When Hollywood gets political, so do the Oscars.
Capping an unusually lengthy search, the Academy of Motion Picture Arts & Sciences has inked Jon Stewart to host the 78th annual Academy Awards. It will be “The Daily Show” funnyman’s first stint as Oscar emcee.
But is he the right man for the job?
While Stewart is best known as a TV personality — his bigscreen credits include “Big Daddy” and “Death to Smoochy” — he’s also become a respected icon of pop culture and one of its sharpest critics.
Stewart’s outspokenness on politics and the media — which have earned him multiple fans, raves and Entertainment Weekly covers — could coincide with the topical nature of this year’s Oscar contenders, including “Brokeback Mountain,” “Good Night, and Good Luck,” “Syriana” and “Munich.”
Oscar producer Gil Cates characterized him as “a host who loves movies, and someone who feels like 2006.”
“The best host is someone who is a perceptive comic and can roll with the unexpected,” Cates told Daily Variety. “It seems to be Jon Stewart’s year.”
The Acad and ABC have tried to fight audience erosion in recent years by courting younger viewers. Last year’s edition, hosted by Chris Rock, pulled that off, drawing more viewers in the 18-34 demo, though overall viewership declined to 42.1 million from 43.5 million viewers the previous year, when Billy Crystal hosted.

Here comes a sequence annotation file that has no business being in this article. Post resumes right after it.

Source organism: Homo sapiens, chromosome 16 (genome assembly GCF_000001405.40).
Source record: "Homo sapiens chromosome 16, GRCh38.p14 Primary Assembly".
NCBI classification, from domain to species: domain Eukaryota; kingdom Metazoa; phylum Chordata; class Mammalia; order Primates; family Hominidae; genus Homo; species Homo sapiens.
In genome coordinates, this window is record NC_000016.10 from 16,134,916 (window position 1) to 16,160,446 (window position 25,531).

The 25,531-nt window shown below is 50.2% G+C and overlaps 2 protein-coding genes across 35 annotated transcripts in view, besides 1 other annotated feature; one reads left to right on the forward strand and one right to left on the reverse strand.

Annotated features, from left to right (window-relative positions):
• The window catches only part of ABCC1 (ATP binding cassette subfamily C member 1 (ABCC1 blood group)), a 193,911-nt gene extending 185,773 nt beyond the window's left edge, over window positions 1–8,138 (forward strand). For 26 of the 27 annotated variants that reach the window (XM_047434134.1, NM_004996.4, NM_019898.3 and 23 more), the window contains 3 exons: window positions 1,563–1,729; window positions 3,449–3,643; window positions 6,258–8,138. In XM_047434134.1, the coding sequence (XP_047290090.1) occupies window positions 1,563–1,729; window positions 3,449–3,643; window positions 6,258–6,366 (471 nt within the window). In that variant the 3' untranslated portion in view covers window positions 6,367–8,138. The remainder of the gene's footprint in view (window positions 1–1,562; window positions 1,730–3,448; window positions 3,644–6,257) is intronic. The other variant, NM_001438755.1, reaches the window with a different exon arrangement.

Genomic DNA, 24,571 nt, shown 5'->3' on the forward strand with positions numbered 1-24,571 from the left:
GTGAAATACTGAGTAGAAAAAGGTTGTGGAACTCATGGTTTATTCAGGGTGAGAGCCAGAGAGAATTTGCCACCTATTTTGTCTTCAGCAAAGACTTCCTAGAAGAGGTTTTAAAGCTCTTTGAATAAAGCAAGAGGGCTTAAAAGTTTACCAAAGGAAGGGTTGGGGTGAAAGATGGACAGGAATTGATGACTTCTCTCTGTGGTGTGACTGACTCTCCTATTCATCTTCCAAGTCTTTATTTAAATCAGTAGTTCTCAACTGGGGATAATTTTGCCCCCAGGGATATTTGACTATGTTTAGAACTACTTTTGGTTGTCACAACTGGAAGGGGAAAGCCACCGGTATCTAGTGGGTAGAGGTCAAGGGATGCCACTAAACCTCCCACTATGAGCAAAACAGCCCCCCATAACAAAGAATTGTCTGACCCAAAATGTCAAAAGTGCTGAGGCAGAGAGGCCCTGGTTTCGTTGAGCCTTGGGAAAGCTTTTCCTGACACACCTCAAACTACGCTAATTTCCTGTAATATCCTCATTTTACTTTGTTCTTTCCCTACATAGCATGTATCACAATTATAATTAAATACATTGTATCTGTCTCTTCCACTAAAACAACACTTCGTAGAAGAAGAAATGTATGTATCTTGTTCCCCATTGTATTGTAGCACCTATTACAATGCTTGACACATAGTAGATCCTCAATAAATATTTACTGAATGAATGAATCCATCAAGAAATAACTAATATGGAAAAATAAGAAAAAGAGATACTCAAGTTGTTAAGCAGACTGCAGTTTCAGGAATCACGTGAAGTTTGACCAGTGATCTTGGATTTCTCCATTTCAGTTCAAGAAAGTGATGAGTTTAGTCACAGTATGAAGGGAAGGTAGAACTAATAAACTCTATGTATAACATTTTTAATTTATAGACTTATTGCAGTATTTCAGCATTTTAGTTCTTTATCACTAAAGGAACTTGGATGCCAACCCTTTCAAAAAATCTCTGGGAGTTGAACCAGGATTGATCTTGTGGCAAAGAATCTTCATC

But despite a few potshots at actors including Jude Law, Rock’s much-anticipated performance drew mixed reviews from some who felt he had toned down his act.
“I thought that Chris did a great job last year,” Cates said. “Many people thought he wasn’t edgy enough. Many people thought he was too edgy. You can’t win for trying.”
Cates said Stewart’s own youth appeal — “The “Daily Show” regularly wins its latenight timeslot in adults 18-34 — was of secondary concern.
“That’s something we’re aware of and happy about, but the real major issue was finding someone who could be a great host,” Cates said. “It wasn’t the cart pulling the horse. I would not have asked Jon Stewart to do the show for that reason.
“After all,” he said, “who wants a larger audience for a lousy show?”
The Academy’s announcement Thursday came late in the award-season game, as hosts typically have been named as early as September or October. Cates approached Stewart before the holidays.
Eight-time host Crystal declined the role due to a busy schedule, and Rock was not asked back.
“The Daily Show” will cease production the week of Feb. 28 so that Stewart can prep for the Oscars with the help of other scribes from the Comedy Central skein.
Stewart, 43, has hosted the Grammys twice, in 2001 and ’02, but the Oscar gig will mark his first foray as host of a film awards show.
The Academy Awards will be broadcast live March 5 on ABC from the Kodak Theater.